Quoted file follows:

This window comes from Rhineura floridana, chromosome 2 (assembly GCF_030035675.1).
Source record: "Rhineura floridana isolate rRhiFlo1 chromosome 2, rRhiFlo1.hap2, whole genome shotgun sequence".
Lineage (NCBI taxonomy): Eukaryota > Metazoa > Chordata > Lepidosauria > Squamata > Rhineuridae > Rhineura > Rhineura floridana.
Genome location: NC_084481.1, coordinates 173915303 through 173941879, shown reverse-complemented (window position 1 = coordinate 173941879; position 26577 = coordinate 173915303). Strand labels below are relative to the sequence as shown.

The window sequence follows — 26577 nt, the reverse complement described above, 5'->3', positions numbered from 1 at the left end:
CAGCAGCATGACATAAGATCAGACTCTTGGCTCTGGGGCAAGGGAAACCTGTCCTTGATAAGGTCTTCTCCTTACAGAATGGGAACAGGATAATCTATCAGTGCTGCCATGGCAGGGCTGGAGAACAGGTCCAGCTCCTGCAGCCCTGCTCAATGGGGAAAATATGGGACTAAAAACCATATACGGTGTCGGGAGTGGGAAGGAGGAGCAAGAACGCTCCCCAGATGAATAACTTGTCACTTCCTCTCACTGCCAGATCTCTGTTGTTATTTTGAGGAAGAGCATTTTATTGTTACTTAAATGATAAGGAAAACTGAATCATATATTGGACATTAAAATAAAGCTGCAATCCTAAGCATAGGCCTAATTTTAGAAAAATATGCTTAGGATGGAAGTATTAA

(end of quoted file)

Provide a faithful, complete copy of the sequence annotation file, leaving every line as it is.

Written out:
This window comes from Rhineura floridana, chromosome 2 (assembly GCF_030035675.1).
Source record: "Rhineura floridana isolate rRhiFlo1 chromosome 2, rRhiFlo1.hap2, whole genome shotgun sequence".
Lineage (NCBI taxonomy): Eukaryota > Metazoa > Chordata > Lepidosauria > Squamata > Rhineuridae > Rhineura > Rhineura floridana.
Genome location: NC_084481.1, coordinates 173915303 through 173941879, shown reverse-complemented (window position 1 = coordinate 173941879; position 26577 = coordinate 173915303). Strand labels below are relative to the sequence as shown.

The window sequence follows — 26577 nt, the reverse complement described above, 5'->3', positions numbered from 1 at the left end:
CAGCAGCATGACATAAGATCAGACTCTTGGCTCTGGGGCAAGGGAAACCTGTCCTTGATAAGGTCTTCTCCTTACAGAATGGGAACAGGATAATCTATCAGTGCTGCCATGGCAGGGCTGGAGAACAGGTCCAGCTCCTGCAGCCCTGCTCAATGGGGAAAATATGGGACTAAAAACCATATACGGTGTCGGGAGTGGGAAGGAGGAGCAAGAACGCTCCCCAGATGAATAACTTGTCACTTCCTCTCACTGCCAGATCTCTGTTGTTATTTTGAGGAAGAGCATTTTATTGTTACTTAAATGATAAGGAAAACTGAATCATATATTGGACATTAAAATAAAGCTGCAATCCTAAGCATAGGCCTAATTTTAGAAAAATATGCTTAGGATGGAAGTATTAA